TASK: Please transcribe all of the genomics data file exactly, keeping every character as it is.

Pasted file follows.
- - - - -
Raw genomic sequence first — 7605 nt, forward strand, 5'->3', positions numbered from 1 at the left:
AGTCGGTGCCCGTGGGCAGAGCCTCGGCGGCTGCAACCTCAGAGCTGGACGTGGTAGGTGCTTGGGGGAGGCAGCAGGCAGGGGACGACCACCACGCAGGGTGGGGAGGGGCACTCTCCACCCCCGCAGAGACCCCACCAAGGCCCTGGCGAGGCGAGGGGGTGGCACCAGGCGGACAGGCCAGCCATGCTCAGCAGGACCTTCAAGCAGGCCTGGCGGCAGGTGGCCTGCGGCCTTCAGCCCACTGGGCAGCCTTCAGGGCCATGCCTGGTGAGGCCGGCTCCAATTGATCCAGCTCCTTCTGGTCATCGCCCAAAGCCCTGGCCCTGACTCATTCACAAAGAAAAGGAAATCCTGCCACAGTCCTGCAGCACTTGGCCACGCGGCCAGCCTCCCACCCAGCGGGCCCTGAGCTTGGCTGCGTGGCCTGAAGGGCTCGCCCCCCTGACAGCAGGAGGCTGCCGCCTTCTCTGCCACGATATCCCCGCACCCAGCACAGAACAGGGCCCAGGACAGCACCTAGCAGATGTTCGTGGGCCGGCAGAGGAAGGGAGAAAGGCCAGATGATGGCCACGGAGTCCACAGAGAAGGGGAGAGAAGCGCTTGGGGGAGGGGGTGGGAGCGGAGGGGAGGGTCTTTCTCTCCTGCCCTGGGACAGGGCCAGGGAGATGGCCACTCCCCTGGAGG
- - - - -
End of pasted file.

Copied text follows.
Raw genomic sequence first — 7605 nt, forward strand, 5'->3', positions numbered from 1 at the left:
AGTCGGTGCCCGTGGGCAGAGCCTCGGCGGCTGCAACCTCAGAGCTGGACGTGGTAGGTGCTTGGGGGAGGCAGCAGGCAGGGGACGACCACCACGCAGGGTGGGGAGGGGCACTCTCCACCCCCGCAGAGACCCCACCAAGGCCCTGGCGAGGCGAGGGGGTGGCACCAGGCGGACAGGCCAGCCATGCTCAGCAGGACCTTCAAGCAGGCCTGGCGGCAGGTGGCCTGCGGCCTTCAGCCCACTGGGCAGCCTTCAGGGCCATGCCTGGTGAGGCCGGCTCCAATTGATCCAGCTCCTTCTGGTCATCGCCCAAAGCCCTGGCCCTGACTCATTCACAAAGAAAAGGAAATCCTGCCACAGTCCTGCAGCACTTGGCCACGCGGCCAGCCTCCCACCCAGCGGGCCCTGAGCTTGGCTGCGTGGCCTGAAGGGCTCGCCCCCCTGACAGCAGGAGGCTGCCGCCTTCTCTGCCACGATATCCCCGCACCCAGCACAGAACAGGGCCCAGGACAGCACCTAGCAGATGTTCGTGGGCCGGCAGAGGAAGGGAGAAAGGCCAGATGATGGCCACGGAGTCCACAGAGAAGGGGAGAGAAGCGCTTGGGGGAGGGGGTGGGAGCGGAGGGGAGGGTCTTTCTCTCCTGCCCTGGGACAGGGCCAGGGAGATGGCCACTCCCCTGGAGG